In many anode systems, cerium is added to improve the anode performance. This is especially important for all-ceramic anode formulations such as the strategies of Example 2. As such, ceria oxide may be required to provide sufficient catalytic activity for methane conversion such that the power production may not be limited. To improve catalytic activity, ceria was first doped with 20 mol % Y, Zr, Sc or Ca (oxygen free basis) since the resulting doped ceria materials were known to be stable solid solutions up to 1200° C. The doped ceria materials (0.02 g) were examined for the oxidation of 3% CH4 in 1.5% O2 at 65,000 h−1. Methane was combusted over all the doped ceria catalysts; only a small amount of hydrogen was generated at the higher temperatures.
Ceria was then doped with lanthanides such as Pr and Tb, since praseodymia and terbia have the same crystal structure as ceria and form a single-phase fluorite structure with ceria. Sm was also examined as it has been the most common dopant for increasing ceria's ionic conductivity.
Differential rates were obtained for the doped ceria materials at 750° C. by diluting the catalysts with alumina to obtain an effective space velocity of 1,500,000 h−1. The rates were reproduced by varying the catalyst loading and adjusting the reactant flow rate while maintaining the same space velocity. This indicated that the homogeneous reactions were limited. The surface area normalized rates in Table 4 illustrated the effectiveness of lanthanide doping on ceria. To understand how these rates might affect the maximum power density obtained from the resulting SOFC system, the reaction rates were converted into current densities. The calculation was based on the oxygen flow required to maintain the methane reaction rate over a ceria laminate with the same surface area as the electrolyte. Three-dimensionally active electrodes would increase the active area available for reaction beyond this assumption. The calculated current densities were slightly higher than those experimentally obtained with methane over the Cu/ceria-based anodes. However, they were well below those obtained over the best hydrogen-fed SOFC systems. Besides doping, it might be important to include metal catalysts to achieve high power densities in the all-ceramic anodes.
Rate of methane conversion at 750° C.
and a CH4/O2 molar ratio of 2.
20 at % Tb—CeO2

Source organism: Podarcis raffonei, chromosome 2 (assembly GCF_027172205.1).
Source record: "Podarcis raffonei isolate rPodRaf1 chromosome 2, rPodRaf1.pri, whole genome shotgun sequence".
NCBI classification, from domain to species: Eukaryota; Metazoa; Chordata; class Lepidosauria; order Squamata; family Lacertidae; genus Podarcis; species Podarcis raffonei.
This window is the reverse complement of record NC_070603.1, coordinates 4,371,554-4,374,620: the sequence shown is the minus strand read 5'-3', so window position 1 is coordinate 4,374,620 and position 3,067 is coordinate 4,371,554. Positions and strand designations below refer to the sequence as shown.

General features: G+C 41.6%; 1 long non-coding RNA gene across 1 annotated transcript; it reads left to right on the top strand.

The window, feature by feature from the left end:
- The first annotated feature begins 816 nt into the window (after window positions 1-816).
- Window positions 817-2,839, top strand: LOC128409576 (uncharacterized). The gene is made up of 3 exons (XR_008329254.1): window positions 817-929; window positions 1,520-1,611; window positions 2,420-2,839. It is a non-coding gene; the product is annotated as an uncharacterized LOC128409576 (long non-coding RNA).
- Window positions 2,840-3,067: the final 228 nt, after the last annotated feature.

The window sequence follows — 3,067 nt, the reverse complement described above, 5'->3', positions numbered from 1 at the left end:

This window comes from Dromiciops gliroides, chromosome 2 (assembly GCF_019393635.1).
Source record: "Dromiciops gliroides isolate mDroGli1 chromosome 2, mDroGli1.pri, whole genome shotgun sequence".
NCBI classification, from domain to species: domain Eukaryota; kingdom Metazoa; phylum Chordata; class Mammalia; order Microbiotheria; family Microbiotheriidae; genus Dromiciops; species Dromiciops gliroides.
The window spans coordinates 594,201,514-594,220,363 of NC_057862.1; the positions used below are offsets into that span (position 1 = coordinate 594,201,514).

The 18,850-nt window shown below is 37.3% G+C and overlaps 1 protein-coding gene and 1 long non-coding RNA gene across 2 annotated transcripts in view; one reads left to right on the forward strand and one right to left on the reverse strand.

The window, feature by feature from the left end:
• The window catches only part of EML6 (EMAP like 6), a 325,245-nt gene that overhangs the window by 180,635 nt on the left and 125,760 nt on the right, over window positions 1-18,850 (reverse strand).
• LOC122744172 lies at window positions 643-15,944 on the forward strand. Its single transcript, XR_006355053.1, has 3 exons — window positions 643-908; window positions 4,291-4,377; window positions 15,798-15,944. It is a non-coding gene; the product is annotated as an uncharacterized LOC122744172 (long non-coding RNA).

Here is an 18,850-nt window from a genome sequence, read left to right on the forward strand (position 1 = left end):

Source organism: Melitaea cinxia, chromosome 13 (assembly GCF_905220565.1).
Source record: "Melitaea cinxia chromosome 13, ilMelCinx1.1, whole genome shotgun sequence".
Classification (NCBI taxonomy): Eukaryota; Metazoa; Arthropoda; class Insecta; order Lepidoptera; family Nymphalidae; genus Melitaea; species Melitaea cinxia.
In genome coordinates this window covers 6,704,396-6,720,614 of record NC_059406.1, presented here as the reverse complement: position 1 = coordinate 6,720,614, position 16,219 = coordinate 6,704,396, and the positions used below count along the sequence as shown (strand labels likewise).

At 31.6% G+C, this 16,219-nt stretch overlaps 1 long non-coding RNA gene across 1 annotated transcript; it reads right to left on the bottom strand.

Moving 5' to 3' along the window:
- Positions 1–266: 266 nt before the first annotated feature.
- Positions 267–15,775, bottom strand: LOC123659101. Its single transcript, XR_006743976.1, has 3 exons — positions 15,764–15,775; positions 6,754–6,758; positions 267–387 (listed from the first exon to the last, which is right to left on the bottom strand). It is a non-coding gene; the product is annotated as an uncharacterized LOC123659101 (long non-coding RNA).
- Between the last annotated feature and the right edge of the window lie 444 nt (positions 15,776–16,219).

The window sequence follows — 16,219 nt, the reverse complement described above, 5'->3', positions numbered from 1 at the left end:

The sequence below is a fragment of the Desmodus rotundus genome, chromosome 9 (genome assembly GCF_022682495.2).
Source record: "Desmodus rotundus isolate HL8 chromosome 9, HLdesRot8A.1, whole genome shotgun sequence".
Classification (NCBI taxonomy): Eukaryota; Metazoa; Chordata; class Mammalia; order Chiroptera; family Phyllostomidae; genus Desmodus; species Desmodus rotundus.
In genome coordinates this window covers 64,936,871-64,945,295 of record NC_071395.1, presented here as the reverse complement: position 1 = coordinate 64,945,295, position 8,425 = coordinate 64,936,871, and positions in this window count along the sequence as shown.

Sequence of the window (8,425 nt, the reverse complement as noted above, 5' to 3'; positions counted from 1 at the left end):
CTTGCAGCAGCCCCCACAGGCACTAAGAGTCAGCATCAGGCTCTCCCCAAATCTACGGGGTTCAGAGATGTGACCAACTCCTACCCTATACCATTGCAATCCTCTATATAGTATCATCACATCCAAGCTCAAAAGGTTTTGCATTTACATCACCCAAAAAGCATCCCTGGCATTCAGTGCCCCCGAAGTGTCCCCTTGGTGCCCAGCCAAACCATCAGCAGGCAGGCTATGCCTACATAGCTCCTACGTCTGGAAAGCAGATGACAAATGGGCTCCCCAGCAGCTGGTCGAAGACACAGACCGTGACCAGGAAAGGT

20 at % Sm—CeO2
20 at % Pr—CeO2
To measure the conductivity of doped ceria, dense sample bars were compacted by cold isostatic pressing at 50,000 psi and sintered at 1400° C. Doped praseodymia samples were also included due to the high reaction rate of pure praseodymia (Table 4). However, the Pr-containing pellets underwent severe cracking upon cooling (Table 5). Firing in nitrogen helped alleviate the cracking problem, but the pellets degraded to a powder upon storage at room temperature. Pure, Tb-doped and Sm-doped ceria pellets were successfully densified.
Effect of processing atmosphere on the mechanical
stability of pure and doped ceria and praseodymia.
XRD was used to investigate the phase changes in praseodymia during thermal treatment.
Lanthanum chromate was mixed with ceria to provide the electrical conduit in the resulting ceramic composite anode. To achieve a highly dispersed composite, chemical co-precipitation was employed instead of physical mixing of different oxide powders.
Silver was added as an internal standard to allow for peak shift analysis of ceria (111) (2θ˜28°) in the XRD patterns of CeO2/LaCrO3 composites. La+3 doping would expand ceria's fluorite lattice since it has a larger ionic radii (1.18 Å) than Ce+4 (0.97 Å).
As the alternative lanthanide dopants for ceria could also be doped into the perovskite structure, it would be important that doped ceria and lanthanum chromate be prepared separately. This could be achieved by synthesizing two separate hydroxide slurries, and combining them right before the drying and agglomeration steps. Mixing the materials in the form of well-dispersed hydroxide slurries would provide a more intimate mixture than the physical mixing of calcined oxide powders.
Ce(IV) oxide sols have been prepared by the peptization of hydroxide precipitates in hot nitric acid. However, lanthanide(III) dopants such as Sm would leach out from the sol during peptization. Furthermore, addition of an acidic sol to the basic hydroxide precursor of lanthanum chromate would result in dissolution.
In this case, the isoelectric point of the precursor would be crossed by rinsing in methanol even though the precipitation was performed in excess base. To prepare Sm-doped cerium hydroxide, an aqueous solution of Ce(III) and Sm(III) nitrates (0.8 M) was added to a 0.4 M solution of TEAH in isopropanol. The base excess used was 1.5 based on the Ce(III) ion. Upon rinsing in methanol, a suspension of 100-nm particles was obtained.